As president of the California Labor Federation, Lybarger stated that she is accountable to over two million union members and has spent the last decade meeting with legislators and getting bills through the legislature. She pointed out that she led a strike of over 25,000 blue-collar workers, winning them higher wages, affordable healthcare, and secure jobs. “Leading strikes and passing legislation are different ways to get something done, but both require focusing on the possible and being able to build the unity to achieve it,” she declared.

Former Assemblymember Swanson claims he is “the only former legislator running for this Senate seat.” He detailed his leadership of the fight to retain redevelopment programs and noted that he told colleagues, “The elimination of redevelopment funds would lead to more homelessness and a growing housing crisis of affordability.” He said restoring those funds is key to fixing the housing and unhoused crisis. He also spoke of his experience as Deputy Mayor of Oakland under Jean Quan, and the violence reduction strategy they successfully implemented. Finally he spoke of his commitment to education, calling for California to be in the top 10% in the nation for funding schools and teachers.

What do they see as Alameda’s challenges and opportunities?

Four of the five candidates responded to this section of the Post’s questionnaire with their views of Alameda’s needs and opportunities in the coming years.

Swanson used the section to share his family’s history in Alameda and some of his previous accomplishments for the community. “Today in Alameda you can see some of the positive developments: our environmental reserves, shoreline agreements with the Port of Oakland regarding the Estuary, housing, restaurants and shopping centers that are a result of 25 years of planning.” He said that he “understands why the residents love the city’s hometown environment, schools, shopping, beaches, shoreline, and our first responders’ reliable response to emergencies.” He did not outline any vision for Alameda’s future.

Affordable housing and services for those who are unhoused in Alameda are of great concern to the candidates. All who mentioned housing issues expressed support for constructing more housing.

Beckles said she and her wife were unable to afford to purchase a home in Alameda after many years of renting, and their son is now in a similar position. “We should build more ADU’s and build them where some of the largest unhoused populations currently live,” she suggested. She also encouraged stronger tenant protections and the repeal of the Costa Hawkins Rental Housing Act to allow for stronger rent control laws. She also proposed more residential treatment facilities for the unhoused and persons suffering from mental and physical disabilities.

Kalb stated, “I support dedicated funding to help create more affordable housing at all below-market income levels—including workforce housing.” Arreguín spoke of his leadership in passing a five-year countywide homelessness plan, and commended Alameda’s Mayor and Council for greenlighting the Wellness Center on McKay Avenue. Lybarger encouraged partnerships with nonprofits, philanthropists, the state, and federal government to build affordable housing. She stated, “The city has a real opportunity to make it an even better place to live that includes seniors, district teachers, and others who don’t have affordable housing and need things to change.”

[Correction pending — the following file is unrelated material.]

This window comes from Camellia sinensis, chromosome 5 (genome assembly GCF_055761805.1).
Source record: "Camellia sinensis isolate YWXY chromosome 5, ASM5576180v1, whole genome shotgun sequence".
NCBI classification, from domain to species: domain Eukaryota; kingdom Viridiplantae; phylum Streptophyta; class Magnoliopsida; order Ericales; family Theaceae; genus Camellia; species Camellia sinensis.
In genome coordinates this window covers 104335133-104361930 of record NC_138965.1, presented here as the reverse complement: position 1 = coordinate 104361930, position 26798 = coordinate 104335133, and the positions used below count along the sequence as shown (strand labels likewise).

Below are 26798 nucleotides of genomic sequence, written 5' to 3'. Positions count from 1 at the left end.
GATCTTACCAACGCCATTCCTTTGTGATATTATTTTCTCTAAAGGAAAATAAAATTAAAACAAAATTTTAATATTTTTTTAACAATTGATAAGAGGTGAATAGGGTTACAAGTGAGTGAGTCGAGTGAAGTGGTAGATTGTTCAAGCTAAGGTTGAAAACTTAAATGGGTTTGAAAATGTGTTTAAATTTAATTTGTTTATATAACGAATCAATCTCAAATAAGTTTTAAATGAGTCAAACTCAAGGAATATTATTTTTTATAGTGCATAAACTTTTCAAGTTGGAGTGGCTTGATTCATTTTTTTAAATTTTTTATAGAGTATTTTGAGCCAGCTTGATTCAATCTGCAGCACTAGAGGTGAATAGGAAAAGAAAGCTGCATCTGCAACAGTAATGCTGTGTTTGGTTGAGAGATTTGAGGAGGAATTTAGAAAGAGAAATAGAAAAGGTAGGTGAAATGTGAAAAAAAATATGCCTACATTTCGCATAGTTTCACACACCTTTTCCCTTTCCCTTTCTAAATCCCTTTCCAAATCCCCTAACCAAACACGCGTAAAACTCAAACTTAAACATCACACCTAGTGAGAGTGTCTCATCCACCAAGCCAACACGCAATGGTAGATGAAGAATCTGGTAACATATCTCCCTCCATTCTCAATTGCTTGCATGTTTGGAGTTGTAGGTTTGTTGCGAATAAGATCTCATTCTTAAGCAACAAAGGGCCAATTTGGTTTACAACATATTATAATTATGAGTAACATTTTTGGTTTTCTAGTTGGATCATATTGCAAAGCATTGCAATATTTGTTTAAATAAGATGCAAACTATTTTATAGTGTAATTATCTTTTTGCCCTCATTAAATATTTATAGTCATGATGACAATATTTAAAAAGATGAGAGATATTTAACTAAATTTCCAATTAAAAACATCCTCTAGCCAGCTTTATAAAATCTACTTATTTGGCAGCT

All of the candidates highlighted Alameda’s need to prepare for the inevitable rise of sea levels. “The rain this year underscores the need for the island to maintain its seawalls and other infrastructure critical to flood control,” Lybarger said. Arreguín mentioned his work with ABAG (Association of Bay Area Governments) and the SFBCDC (SF Bay Conservation and Development Commission) on regional policies and funding. “With climate change upon us and rising sea levels, there is an urgent need to develop effective emergency and evacuation plans to safeguard residents,” Beckles warned.

Transportation issues were also on many of the candidates’ minds. Arreguín proposed increasing ferry service, pedestrian and bike connections, and public transport options. Kalb urged, “We need to work together—local, regional, state—to improve transportation options to/from Alameda.” Lybarger took an optimistic stance, saying, “Alameda is well-positioned to build out climate-friendly solutions to address congestion and access as the city densifies that also help maintain its character.”

Lybarger also called out her work with her wife, an Alameda High School teacher, to support Measure E, the AUSD parcel tax, and promised to fight for dedicated school funding. Arreguìn mentioned the inability to manage traffic in and out of Alameda. And Kalb highlighted prioritizing public safety, particularly by enacting gun laws. He stated he would prioritize “increased investments in rehabilitation in our state prisons and reentry services at the county/local level. This is critical to reduce recidivism in our communities and our state.”

Choose your candidate and vote on or before March 5

There are several ways to learn even more about candidates for California State Senate District 7 before the primary election on Tuesday, March 5, 2024. Check out the candidates’ campaign websites, linked in this article, to learn more about their positions and see who has endorsed them. Get election and voting information from our 2024 Alameda Election page. Read KQED’s State Senate, District 7 Voter Guide and check out East Bay Insiders roundup of the District 7 State Senate election. And watch the video below of the forum hosted by the League of Women Voters on February 5, 2024.

Adam Gillitt is the Publisher of the Alameda Post. Reach him at [email protected]. His writing is collected at AlamedaPost.com/Adam-Gillitt.